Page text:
Best Days Of Your Life project highlights Self Injury Awareness Day

Eight of the young people photographed for the Best Days Of Your Life exhibition
Eight of the young people photographed for the Best Days Of Your Life exhibition
(Image credit: Jude Wacks)

Friday 01 March is Self Injury Awareness Day for 2019, highlighting the growth in self-harm incidents among children and young adults and the need for support to help these vulnerable people. 

As part of the awareness-raising efforts, London-based photographer and campaigner Jude Wacks is highlighting Best Days Of Your Life – a project and exhibition exploring adolescent self-harm.

Curated by Wacks, Best Days Of Your Life focuses on a group of 18-to-20-year-olds who have all self-harmed during their secondary school years. “At first glance they seem to be an average looking group of late teens,” says Wacks.

“But when you start capturing them on film and talking to them, you can see the pain that lingers within. Sometimes it is obvious; often there are subtle nuances in their appearance and outlook that provide an indication of how they feel.”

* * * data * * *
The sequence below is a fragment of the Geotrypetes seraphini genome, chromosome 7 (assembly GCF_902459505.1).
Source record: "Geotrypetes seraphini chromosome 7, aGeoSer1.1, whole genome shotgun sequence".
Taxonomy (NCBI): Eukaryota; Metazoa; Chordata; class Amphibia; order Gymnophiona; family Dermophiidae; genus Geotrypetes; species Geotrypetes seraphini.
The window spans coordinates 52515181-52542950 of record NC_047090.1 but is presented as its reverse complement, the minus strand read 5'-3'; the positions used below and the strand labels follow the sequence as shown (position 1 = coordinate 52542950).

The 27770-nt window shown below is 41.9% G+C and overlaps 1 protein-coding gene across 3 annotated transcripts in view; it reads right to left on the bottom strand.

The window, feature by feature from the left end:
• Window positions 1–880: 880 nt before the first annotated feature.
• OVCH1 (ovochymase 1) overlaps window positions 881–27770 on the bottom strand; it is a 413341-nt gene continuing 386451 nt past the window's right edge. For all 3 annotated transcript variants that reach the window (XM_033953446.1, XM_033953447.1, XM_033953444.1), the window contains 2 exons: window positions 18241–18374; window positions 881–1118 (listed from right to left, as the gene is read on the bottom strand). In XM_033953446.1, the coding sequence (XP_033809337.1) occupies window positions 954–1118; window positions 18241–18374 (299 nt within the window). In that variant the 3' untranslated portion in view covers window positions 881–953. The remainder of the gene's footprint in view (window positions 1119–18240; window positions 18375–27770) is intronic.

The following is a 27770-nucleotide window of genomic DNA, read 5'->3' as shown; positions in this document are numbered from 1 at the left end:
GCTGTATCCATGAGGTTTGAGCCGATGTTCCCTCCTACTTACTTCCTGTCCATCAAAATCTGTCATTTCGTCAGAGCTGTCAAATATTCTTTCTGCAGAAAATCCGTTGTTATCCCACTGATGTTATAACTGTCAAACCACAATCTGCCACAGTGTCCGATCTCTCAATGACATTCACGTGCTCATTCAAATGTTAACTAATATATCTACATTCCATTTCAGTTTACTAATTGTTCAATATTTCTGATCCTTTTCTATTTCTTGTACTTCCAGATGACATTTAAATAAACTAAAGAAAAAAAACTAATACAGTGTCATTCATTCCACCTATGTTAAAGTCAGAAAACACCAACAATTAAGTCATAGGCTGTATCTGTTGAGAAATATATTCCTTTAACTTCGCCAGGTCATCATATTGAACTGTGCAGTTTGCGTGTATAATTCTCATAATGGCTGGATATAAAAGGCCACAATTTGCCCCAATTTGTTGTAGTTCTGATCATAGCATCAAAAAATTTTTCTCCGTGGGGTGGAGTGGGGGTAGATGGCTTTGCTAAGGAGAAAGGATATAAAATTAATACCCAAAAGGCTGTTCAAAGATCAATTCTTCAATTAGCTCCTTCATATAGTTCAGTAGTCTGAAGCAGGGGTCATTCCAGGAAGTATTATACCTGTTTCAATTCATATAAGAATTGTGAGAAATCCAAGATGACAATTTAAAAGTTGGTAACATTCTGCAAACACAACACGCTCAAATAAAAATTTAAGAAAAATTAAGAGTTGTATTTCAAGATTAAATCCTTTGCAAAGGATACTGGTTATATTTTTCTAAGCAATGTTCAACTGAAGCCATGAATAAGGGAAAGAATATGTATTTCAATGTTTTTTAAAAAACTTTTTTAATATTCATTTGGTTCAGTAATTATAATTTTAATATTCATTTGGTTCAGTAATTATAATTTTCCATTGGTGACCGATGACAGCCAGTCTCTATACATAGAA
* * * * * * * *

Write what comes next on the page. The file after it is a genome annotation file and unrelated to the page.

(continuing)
Curator and photographer, Jude Wacks (image Vatsal Shah / www.judewacks.com)

Curator and photographer Jude Wacks
(image Vatsal Shah / www.judewacks.com)

Since summer 2018, Best Days Of Your Life has exhibited at London’s Old Truman Brewery in the East End and LCC in Elephant & Castle, raising awareness among visitors and giving others affected by these issues a chance to speak up.

Wacks is conscious of the delicate balance that needs to be struck when the desire to raise awareness comes up against the strong societal taboo about discussing mental health. “I’m trying to examine the intimate choice of hiding or revealing the invisible pain these teenagers have,” she says.

As well as campaigning for more facilities and support for young people dealing with self-harm, Wacks is actively looking to collaborate with relevant organisations and groups to expand the reach of Best Days Of Your Life, including further exhibition opportunities.

More information on the project, and her other work, can be found at Wacks' website

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